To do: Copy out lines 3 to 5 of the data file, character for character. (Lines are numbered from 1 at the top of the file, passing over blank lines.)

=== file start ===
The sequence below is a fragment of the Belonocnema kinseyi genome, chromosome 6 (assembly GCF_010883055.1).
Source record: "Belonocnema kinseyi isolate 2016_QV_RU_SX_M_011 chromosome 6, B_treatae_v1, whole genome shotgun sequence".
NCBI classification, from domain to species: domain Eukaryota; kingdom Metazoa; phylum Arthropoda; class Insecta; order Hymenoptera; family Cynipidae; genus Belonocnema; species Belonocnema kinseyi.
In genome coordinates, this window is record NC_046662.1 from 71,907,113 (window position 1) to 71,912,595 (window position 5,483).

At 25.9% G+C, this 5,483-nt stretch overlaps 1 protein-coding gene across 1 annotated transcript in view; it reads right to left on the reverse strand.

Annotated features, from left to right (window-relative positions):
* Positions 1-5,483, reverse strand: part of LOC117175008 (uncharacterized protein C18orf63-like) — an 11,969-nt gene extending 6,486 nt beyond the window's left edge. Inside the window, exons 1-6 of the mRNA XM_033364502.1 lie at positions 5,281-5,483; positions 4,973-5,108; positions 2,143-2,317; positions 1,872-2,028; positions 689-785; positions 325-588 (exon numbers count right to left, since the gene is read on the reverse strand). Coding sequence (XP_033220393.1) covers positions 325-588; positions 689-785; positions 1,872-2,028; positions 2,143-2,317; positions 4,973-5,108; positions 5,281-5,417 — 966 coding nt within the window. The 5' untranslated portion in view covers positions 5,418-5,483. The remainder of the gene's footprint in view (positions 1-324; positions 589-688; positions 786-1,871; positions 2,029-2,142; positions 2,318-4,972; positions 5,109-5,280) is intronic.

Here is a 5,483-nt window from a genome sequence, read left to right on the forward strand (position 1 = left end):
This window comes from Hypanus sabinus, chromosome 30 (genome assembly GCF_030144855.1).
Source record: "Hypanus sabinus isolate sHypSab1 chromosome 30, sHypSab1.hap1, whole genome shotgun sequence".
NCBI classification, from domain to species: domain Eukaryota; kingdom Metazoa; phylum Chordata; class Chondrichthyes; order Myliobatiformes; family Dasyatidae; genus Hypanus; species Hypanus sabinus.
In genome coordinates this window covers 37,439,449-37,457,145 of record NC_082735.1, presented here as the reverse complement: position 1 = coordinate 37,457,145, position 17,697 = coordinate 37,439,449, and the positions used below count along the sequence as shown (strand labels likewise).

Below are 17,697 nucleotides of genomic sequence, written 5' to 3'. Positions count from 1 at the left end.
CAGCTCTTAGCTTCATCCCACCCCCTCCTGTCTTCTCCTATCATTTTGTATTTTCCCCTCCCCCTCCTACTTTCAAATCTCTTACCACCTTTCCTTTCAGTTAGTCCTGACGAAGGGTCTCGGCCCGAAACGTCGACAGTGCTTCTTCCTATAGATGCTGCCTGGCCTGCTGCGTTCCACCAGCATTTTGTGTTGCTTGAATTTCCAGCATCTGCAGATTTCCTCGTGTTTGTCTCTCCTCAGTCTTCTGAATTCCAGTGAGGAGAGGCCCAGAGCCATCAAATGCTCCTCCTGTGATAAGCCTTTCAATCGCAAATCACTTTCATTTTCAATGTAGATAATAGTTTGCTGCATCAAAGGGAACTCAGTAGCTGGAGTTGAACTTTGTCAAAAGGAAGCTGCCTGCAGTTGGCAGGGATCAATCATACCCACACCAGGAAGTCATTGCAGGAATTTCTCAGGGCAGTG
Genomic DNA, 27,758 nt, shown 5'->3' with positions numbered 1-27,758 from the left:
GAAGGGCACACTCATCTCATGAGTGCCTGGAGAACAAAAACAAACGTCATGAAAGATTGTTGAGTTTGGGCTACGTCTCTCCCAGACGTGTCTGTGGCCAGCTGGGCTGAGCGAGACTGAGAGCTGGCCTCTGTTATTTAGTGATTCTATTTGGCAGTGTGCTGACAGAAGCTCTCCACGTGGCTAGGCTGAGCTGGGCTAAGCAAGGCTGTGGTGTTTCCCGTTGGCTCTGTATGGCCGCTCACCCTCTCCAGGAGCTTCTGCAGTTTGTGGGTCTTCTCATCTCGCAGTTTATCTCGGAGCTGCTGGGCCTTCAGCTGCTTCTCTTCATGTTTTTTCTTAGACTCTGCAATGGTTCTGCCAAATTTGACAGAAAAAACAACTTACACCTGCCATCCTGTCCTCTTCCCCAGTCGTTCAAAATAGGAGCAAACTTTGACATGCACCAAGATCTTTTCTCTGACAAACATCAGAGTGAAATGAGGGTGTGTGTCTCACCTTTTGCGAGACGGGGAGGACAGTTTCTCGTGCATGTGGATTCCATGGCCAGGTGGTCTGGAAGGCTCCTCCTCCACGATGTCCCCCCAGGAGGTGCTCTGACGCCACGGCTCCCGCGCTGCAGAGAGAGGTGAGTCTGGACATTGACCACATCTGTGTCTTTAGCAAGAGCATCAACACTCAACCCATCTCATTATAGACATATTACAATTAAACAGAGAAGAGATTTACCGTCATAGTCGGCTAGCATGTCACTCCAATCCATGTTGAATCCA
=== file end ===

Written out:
NCBI classification, from domain to species: domain Eukaryota; kingdom Metazoa; phylum Arthropoda; class Insecta; order Hymenoptera; family Cynipidae; genus Belonocnema; species Belonocnema kinseyi.
In genome coordinates, this window is record NC_046662.1 from 71,907,113 (window position 1) to 71,912,595 (window position 5,483).

At 25.9% G+C, this 5,483-nt stretch overlaps 1 protein-coding gene across 1 annotated transcript in view; it reads right to left on the reverse strand.